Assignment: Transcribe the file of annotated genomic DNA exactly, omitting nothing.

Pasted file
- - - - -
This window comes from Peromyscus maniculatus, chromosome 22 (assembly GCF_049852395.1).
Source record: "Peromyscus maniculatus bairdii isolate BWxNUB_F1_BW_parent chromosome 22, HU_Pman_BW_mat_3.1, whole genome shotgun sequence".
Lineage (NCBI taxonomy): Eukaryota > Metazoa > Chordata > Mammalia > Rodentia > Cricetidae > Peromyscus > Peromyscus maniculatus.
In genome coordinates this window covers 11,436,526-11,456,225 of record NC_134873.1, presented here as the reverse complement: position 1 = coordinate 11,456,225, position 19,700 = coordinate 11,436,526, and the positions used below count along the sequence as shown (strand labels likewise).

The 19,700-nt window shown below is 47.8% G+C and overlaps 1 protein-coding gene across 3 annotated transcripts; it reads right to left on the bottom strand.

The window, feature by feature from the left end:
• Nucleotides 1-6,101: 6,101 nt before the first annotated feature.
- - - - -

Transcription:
This window comes from Peromyscus maniculatus, chromosome 22 (assembly GCF_049852395.1).
Source record: "Peromyscus maniculatus bairdii isolate BWxNUB_F1_BW_parent chromosome 22, HU_Pman_BW_mat_3.1, whole genome shotgun sequence".
Lineage (NCBI taxonomy): Eukaryota > Metazoa > Chordata > Mammalia > Rodentia > Cricetidae > Peromyscus > Peromyscus maniculatus.
In genome coordinates this window covers 11,436,526-11,456,225 of record NC_134873.1, presented here as the reverse complement: position 1 = coordinate 11,456,225, position 19,700 = coordinate 11,436,526, and the positions used below count along the sequence as shown (strand labels likewise).

The 19,700-nt window shown below is 47.8% G+C and overlaps 1 protein-coding gene across 3 annotated transcripts; it reads right to left on the bottom strand.

The window, feature by feature from the left end:
• Nucleotides 1-6,101: 6,101 nt before the first annotated feature.